To date, no report on coronavirus disease 2019 (COVID-19) pediatric patients in a large urban center with data on underlying comorbidities and coinfection for hospitalized cases has been published.
This was a case series of Chicago COVID-19 patients aged 0–17 years reported to the Chicago Department of Public Health (CDPH) from March 5 to April 8, 2020. Enhanced case investigation was performed. χ 2 and Wilcoxon 2-sample tests were used to compare characteristics among hospitalized and nonhospitalized cases.
During March 5–April 8, 2020, 6369 laboratory-confirmed cases of COVID-19 were reported to CDPH; 64 (1.0%) were among children aged 0–17 years. Ten patients (16%) were hospitalized, and 7 (70%) required intensive care (median length of hospitalization, 4 days [range, 1–14 days]). Reported fever and dyspnea were significantly higher in hospitalized patients than in nonhospitalized patients (9/10 vs 28/54, P = .04 and 7/10 vs 10/54, P = .002, respectively). Hospitalized patients were significantly younger than nonhospitalized patients (median, 3.5 years vs 12 years; P = .03) and all either had an underlying comorbidity or coinfection. Among the 34 unique households with multiple laboratory-confirmed infections, the median number of laboratory-confirmed infections was 2 (range, 2–5), and 31 (91%) households had at least 1 COVID-19–infected adult. For 15 households with available data to assess transmission, 11 (73%) were adult-to-child, 2 (13%) child-to-child, and 2 (13%) child-to-adult.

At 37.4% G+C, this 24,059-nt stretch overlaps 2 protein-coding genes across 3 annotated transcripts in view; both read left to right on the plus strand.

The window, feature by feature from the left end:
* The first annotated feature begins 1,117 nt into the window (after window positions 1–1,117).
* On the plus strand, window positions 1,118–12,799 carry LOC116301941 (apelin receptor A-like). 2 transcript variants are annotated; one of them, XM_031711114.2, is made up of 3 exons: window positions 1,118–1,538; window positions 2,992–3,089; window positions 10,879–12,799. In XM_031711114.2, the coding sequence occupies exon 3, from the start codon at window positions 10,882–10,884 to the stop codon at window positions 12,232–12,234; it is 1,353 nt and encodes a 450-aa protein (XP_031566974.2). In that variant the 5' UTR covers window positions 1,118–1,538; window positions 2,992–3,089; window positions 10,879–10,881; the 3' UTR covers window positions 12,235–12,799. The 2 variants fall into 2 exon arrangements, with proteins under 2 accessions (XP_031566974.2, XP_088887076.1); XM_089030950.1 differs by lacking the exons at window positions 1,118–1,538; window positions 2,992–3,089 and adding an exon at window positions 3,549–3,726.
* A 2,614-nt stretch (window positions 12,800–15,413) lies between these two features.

Enhanced case investigation of hospitalized patients revealed that underlying comorbidities and coinfection might have contributed to severe disease. Given frequency of household transmission, healthcare providers should consider alternative dispositional planning for affected families of children living with comorbidities.
In the first US urban jurisdiction case series summarizing findings of enhanced case investigation of hospitalized pediatric COVID-19 patients, household transmission was frequent, and all hospitalized patients were found to have an underlying comorbidity or coinfection.